Cafcass hold two of their board meetings in public each year to promote transparency, engagement and trust. 23rd January 2019 was a working board meeting with a focus on sharing early thinking about a strategy refresh. The presentation slides were swiftly emailed out afterwards to stakeholders. We asked for permission to reproduce these here but weren’t given it. Cafcass do routinely publish the reports to and minutes from their ‘open’ board meetings here but not until 3 months afterwards. (So the best option for non stakeholders who are interested seems to be to diarise now to come back to this in 3 months!)

This was the first open board meeting we’d attended that was chaired by the (engaged and experienced ex children’s minister), Edward Timpson, following his appointment in April 2018. (See here for the twice postponed House of Commons debate on children’s social eventually secured by Timpson 10 days ago).

Tributes to Nick Crichton (CBE) who sadly died last month (and to the long serving but soon to retire CEO, Anthony Douglas – no news on recruitment save mention of an interim position if need be by April 2019) were also welcomed.

Strategy refresh – Cafcass wanted to share the broad outline of an intended strategy refresh, under the command of (relatively) new Director of Strategy, Teresa Williams, following internal consultation. They’re looking at a 3 year strategy instead of the usual 5, to reflect the political environment.  The plan is to build on their 2018 outstanding Ofsted rating by somehow balancing increasing demand (rising complexity & numbers of assessments within cases) and resources that are spread ever more thinly, including through innovation, evaluation, partnership, back office streamlining, increased use of Cafcass ‘Associates’ and investment in technology.

Here’s a few headline points we took on what to expect next from Cafcass (in the name of transparency):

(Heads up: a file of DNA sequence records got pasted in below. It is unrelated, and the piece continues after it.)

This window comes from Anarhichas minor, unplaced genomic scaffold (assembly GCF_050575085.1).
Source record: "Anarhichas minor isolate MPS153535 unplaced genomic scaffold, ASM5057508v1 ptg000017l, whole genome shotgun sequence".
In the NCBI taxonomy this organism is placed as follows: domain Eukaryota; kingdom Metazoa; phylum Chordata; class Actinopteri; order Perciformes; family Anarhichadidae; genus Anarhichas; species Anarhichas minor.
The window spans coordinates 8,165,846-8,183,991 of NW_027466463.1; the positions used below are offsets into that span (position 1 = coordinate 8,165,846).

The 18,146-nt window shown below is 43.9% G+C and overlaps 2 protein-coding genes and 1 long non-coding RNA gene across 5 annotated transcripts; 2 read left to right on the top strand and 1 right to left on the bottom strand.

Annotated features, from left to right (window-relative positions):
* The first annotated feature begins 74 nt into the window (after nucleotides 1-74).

Improving the research base in the family justice system Expect a continuing emphasis on improving the research basis for decisions about children, in partnership with the Nuffield Family Justice Observatory and the What Works Centre for Children’s Social Care as well as international partners. This will be led by Teresa Williams, after her move across from the Nuffield as Director of Research and Policy.

Family separation as a public health issue – Expect also to see a Cafcass push for parental separation to be treated as a public health priority at national level. See Teresa Williams explaining at the Nuffield Family Justice Observatory site earlier this month on What could a public health approach to family justice look like?  (focused on private law cases in the family justice system).

A Cafcass Family Forum – Building on the success of the Family Justice Young People’s Board (FJYPB) and the engagement model adopted in developing the Child Impact Assessment Framework, Cafcass announced they are establishing a ‘Family Forum’ to hear the voices of parents and family members of children on the Cafcass experience, and to promote positive co-parenting and family relationships. That plan was met with universal approval, plus a sense from some that it was long overdue.

Cafcass have been liaising with Family Rights Group to learn from their experience in setting up a Panel that is credible with families and their co-production model. (See Your Family Your Voice Alliance). We heard briefly from Angela Fraser-Wicks, FRG Trustee and parents panel member who emphasized the need to develop slowly, support those offering expertise from (often) painful lived experience at some ongoing personal cost, and of the need to balance a safe space to talk openly, with a focus on constructive ways to try to minimise risk of future families having negative experiences. There are no plans to advertise for Forum family members at this point. Rather to start by approaching a small number of carefully selected individuals to take the project forward in it’s early stages.

Feedback – The Family Forum sits within a wider aim of developing a more systematic approach to obtaining feedback (from children, families, other stakeholders and partners). Moving beyond just formal evaluations or the complaints procedure to a more open and flexible approach to being ready to hear what people need to tell them on a more open door basis. Specifically they said (something like):

We are keen to get your feedback. Please do follow up: mailto:organisationalstrategyrefresh@cafcass.gov.uk

Voice of the child – We wrote about some tools Cafcass were developing in response to their June 2017 open board meeting on Voice of the Child.  An app that allows children to communicate directly with Cafcass Officers goes live in the next few weeks. Cafcass also have plans to develop a virtual Voice of the Child Centre as an information bank to share resources and standards across the sector and internationally.  The Voice of the Child Conference will also take place in 2019.

Partnerships –Mental health services, DWP and the Home Office were identified as other priority partnerships. 

The details of the next Open Board Meeting (likely to be topic based) will appear here in due course. Members of the public can attend if successfully registering ahead.